Thursday, November 22, 2007

In Consideration of Flipping the Bird

I can’t seem to stop talking about food.
On any given day, clueless victims will fall prey to the innocence of my tactics. A simple comment or perhaps a question will often result in a lengthy conversation about anything, as long as it’s edible.

While at work, on a Tuesday as slow and painful as
biting cement (and just days shy of Thanksgiving), I conducted my own survey of sorts, in an attempt to uncover the most desirable method for preparing turkey. That is not to say that ‘most desirable’ refers to the easiest (or safest) method of preparation, but rather the method which produces the most flavorful results.
My customers were few and far between and covered a wide range of ages (from about seven to seventy-seven). Some shared their distaste for the bird altogether and fixated only on the fixins. Others, so disgruntled by a long wait and our staff's inability to meet their needs, simply refused to engage in turkey-talk, and likely considered sharing a centrally-digited bird of a different feather at me, and not with me.
The majority however, agreed that once a turkey has been fried (and take note of that spelling—not to be confused with ‘fired,’ as in burning down the whole bloody deck as a result of improper use of that chamber of hot-oil-hell, known as a turkey Fry-Daddy), there is simply no alternative from that day forward. I’m told that the taste and texture of fried turkey is sublime, and the experience is nothing short of religious—a pilgrimage for the palate.
And quite frankly, no one is boasting about roasting.
Well, save for one customer who so cleverly recommended that if I liked the skin crispy but suffered fear-of-frying issues, then why didn’t I just flip over the turkey to crisp the bird in its entirety?
I considered this almost-brilliant suggestion for a moment, and had she not made such a quick exit, I would have asked her two questions; first, how she would suggest I flip a hot, thirty pound turkey in a kitchen devoid of forceps and helpful, strong men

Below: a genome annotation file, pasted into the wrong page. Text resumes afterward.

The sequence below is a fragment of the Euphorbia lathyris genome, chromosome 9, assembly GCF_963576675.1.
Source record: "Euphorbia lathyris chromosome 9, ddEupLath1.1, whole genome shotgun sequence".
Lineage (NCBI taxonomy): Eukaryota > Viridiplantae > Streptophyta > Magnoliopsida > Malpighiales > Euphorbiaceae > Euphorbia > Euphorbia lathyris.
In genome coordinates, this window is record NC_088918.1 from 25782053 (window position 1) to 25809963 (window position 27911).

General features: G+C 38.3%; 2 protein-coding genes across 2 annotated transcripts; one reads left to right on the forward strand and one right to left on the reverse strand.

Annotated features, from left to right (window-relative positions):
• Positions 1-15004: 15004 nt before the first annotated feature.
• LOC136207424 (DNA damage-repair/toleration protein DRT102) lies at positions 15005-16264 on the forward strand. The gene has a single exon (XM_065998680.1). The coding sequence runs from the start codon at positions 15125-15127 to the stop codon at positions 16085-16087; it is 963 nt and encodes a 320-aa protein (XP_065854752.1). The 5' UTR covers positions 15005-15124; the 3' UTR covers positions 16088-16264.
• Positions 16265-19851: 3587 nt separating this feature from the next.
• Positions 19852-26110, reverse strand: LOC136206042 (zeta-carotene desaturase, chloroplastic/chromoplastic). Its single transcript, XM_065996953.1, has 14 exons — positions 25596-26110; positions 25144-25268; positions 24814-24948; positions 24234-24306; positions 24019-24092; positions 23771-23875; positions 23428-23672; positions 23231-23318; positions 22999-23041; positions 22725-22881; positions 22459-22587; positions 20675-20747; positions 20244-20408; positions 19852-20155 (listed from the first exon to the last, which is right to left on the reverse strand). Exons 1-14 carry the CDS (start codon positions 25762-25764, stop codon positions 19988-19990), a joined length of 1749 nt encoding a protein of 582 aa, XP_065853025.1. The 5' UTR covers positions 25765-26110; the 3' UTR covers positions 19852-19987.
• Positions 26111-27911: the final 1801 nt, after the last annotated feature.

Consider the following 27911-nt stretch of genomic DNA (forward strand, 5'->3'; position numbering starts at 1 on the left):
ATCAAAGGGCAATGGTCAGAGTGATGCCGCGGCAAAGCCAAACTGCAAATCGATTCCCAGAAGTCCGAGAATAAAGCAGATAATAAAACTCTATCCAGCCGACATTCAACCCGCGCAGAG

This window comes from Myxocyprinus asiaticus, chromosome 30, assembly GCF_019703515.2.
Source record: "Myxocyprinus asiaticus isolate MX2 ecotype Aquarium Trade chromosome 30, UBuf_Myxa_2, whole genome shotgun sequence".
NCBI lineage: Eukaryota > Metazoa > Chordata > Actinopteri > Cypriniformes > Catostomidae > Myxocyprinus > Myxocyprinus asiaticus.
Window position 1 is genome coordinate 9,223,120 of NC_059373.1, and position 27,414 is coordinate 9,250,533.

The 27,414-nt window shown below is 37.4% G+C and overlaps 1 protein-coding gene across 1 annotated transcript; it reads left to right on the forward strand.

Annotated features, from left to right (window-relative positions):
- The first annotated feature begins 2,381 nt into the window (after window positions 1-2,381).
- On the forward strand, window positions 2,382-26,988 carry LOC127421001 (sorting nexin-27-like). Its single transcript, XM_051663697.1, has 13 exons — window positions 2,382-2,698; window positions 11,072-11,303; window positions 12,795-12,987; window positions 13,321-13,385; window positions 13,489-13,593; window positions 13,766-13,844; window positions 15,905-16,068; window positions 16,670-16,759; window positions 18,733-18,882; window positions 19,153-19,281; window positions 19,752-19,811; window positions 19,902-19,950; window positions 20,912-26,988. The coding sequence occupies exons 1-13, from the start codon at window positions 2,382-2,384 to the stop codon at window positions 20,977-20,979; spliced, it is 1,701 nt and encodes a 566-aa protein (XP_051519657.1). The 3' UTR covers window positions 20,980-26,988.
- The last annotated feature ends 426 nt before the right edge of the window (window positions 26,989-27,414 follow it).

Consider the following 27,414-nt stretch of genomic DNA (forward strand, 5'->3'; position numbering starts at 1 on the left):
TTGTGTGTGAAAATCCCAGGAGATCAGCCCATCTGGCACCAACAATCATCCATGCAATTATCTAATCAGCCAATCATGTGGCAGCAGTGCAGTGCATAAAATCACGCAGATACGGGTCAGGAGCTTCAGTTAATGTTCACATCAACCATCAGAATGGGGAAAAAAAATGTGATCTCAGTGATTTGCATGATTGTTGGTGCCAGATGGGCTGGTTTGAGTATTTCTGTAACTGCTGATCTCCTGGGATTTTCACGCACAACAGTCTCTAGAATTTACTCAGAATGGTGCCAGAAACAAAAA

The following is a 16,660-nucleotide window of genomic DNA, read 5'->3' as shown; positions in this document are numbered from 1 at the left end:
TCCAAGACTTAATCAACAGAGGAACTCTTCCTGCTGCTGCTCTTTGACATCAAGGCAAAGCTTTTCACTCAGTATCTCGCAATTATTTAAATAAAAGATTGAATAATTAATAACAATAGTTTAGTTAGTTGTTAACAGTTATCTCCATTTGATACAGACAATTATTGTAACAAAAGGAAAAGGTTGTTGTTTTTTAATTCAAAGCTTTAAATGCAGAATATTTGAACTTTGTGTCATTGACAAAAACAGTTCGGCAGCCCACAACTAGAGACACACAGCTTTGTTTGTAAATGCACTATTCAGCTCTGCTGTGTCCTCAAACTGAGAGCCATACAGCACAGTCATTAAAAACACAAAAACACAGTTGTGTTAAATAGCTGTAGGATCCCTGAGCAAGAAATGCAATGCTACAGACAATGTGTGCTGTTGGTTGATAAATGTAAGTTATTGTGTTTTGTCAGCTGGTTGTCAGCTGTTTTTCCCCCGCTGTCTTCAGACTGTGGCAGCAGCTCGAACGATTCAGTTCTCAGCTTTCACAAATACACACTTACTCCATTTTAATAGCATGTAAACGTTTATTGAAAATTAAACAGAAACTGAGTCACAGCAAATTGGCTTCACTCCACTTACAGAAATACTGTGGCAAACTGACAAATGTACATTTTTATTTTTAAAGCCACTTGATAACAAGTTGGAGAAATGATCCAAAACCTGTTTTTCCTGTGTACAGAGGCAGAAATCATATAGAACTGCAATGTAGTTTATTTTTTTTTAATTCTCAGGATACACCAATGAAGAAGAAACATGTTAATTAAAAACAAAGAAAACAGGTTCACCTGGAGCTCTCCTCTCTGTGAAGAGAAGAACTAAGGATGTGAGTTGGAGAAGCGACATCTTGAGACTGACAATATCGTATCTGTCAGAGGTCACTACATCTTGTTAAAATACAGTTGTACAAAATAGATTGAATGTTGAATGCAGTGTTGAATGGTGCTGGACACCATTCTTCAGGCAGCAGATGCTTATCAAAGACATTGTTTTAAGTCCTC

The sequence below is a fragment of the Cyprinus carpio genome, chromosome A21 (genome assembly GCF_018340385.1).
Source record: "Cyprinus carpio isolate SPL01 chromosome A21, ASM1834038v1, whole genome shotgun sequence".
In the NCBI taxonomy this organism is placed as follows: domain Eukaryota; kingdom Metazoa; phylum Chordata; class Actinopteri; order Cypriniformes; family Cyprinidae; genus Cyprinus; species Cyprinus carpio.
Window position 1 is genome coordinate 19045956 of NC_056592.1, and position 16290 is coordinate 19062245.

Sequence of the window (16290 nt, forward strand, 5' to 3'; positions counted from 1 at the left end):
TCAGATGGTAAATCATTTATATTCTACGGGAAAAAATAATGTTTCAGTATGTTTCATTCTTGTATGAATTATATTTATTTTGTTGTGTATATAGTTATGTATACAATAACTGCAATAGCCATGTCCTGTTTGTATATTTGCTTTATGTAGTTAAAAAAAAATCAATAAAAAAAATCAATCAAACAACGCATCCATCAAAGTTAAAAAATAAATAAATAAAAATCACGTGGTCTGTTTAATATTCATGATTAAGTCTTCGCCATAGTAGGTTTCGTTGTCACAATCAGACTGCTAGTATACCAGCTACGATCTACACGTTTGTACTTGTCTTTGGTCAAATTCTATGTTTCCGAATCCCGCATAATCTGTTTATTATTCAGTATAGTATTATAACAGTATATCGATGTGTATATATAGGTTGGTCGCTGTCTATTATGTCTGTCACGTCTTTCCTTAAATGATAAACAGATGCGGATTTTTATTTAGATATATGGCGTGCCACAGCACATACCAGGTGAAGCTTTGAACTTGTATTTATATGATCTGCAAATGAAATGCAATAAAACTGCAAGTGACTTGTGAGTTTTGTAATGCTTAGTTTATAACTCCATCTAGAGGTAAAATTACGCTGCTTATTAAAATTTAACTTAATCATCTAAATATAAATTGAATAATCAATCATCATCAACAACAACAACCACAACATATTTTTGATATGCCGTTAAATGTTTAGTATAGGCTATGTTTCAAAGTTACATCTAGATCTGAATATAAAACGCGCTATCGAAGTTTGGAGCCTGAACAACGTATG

(who would likely be grunting from the man-cave, focused on The Cowboys and Thanksgiving guacamole—don’t’ ask; just know that it’s not the life I planned)? And secondly, I would inquire how one keeps the top-crispness of a slow-roasted, breast-up turkey, once it’s flipped over and subsequently sitting in turkey juices?
Thankfully, Columbus didn’t stick with his flat-earth theory any longer than I was buying into the flip-it-don’t-fry-it method of perfect poultry preparation.

And so, as a result of my informal survey, I would add turkey-frying to my Thanksgiving to-do list, along with attending the Macy’s Parade and visiting a local movie theatre with the rest of the population; something I have never done, due in part to my usual tryptophan-induced coma, and my undying loyalty to late-day leftovers.

For now, I am satisfied knowing that the turkey, however crisp-less it may turn out, will be surrounded by much-loved fixins, family and friends.
I hope for all of us that while the meal may be heavy,
our hearts will be light.
I look forward to sitting at our large, family table where food and blessings are abundant, and wine and conversation flow freely.

And if I have anything to do with it, that conversation will ultimately turn to the subject of food.

Happy Thanksgiving!

Until Next Time,
Make Life Delicious
Share Your Food


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